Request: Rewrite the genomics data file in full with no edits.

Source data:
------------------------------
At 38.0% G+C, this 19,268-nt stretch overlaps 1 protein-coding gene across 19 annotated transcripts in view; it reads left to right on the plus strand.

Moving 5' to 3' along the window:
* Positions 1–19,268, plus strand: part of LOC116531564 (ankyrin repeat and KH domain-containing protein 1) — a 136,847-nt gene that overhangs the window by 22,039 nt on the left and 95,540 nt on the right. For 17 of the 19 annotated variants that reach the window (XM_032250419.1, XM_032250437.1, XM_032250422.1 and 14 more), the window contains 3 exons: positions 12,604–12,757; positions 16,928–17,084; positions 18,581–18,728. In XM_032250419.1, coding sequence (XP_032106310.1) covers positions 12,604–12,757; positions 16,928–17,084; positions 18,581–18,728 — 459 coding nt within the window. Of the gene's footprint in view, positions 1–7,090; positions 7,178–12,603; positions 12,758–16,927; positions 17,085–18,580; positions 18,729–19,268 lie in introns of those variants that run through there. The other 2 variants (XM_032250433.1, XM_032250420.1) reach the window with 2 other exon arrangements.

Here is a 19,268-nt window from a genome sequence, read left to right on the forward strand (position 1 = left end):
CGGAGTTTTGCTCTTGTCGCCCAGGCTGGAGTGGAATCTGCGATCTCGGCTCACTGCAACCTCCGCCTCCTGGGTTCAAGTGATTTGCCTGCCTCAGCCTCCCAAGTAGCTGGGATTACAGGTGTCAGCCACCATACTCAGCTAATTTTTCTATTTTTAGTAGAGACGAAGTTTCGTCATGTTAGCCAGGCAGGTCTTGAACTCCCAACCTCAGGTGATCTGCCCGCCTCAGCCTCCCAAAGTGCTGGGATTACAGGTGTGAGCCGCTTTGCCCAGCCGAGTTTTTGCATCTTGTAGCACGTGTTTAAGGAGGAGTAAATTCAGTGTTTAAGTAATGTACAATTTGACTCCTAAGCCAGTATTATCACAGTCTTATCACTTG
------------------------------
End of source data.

At 38.0% G+C, this 19,268-nt stretch overlaps 1 protein-coding gene across 19 annotated transcripts in view; it reads left to right on the plus strand.

Moving 5' to 3' along the window:
* Positions 1–19,268, plus strand: part of LOC116531564 (ankyrin repeat and KH domain-containing protein 1) — a 136,847-nt gene that overhangs the window by 22,039 nt on the left and 95,540 nt on the right. For 17 of the 19 annotated variants that reach the window (XM_032250419.1, XM_032250437.1, XM_032250422.1 and 14 more), the window contains 3 exons: positions 12,604–12,757; positions 16,928–17,084; positions 18,581–18,728. In XM_032250419.1, coding sequence (XP_032106310.1) covers positions 12,604–12,757; positions 16,928–17,084; positions 18,581–18,728 — 459 coding nt within the window. Of the gene's footprint in view, positions 1–7,090; positions 7,178–12,603; positions 12,758–16,927; positions 17,085–18,580; positions 18,729–19,268 lie in introns of those variants that run through there. The other 2 variants (XM_032250433.1, XM_032250420.1) reach the window with 2 other exon arrangements.

Here is a 19,268-nt window from a genome sequence, read left to right on the forward strand (position 1 = left end):
CGGAGTTTTGCTCTTGTCGCCCAGGCTGGAGTGGAATCTGCGATCTCGGCTCACTGCAACCTCCGCCTCCTGGGTTCAAGTGATTTGCCTGCCTCAGCCTCCCAAGTAGCTGGGATTACAGGTGTCAGCCACCATACTCAGCTAATTTTTCTATTTTTAGTAGAGACGAAGTTTCGTCATGTTAGCCAGGCAGGTCTTGAACTCCCAACCTCAGGTGATCTGCCCGCCTCAGCCTCCCAAAGTGCTGGGATTACAGGTGTGAGCCGCTTTGCCCAGCCGAGTTTTTGCATCTTGTAGCACGTGTTTAAGGAGGAGTAAATTCAGTGTTTAAGTAATGTACAATTTGACTCCTAAGCCAGTATTATCACAGTCTTATCACTTG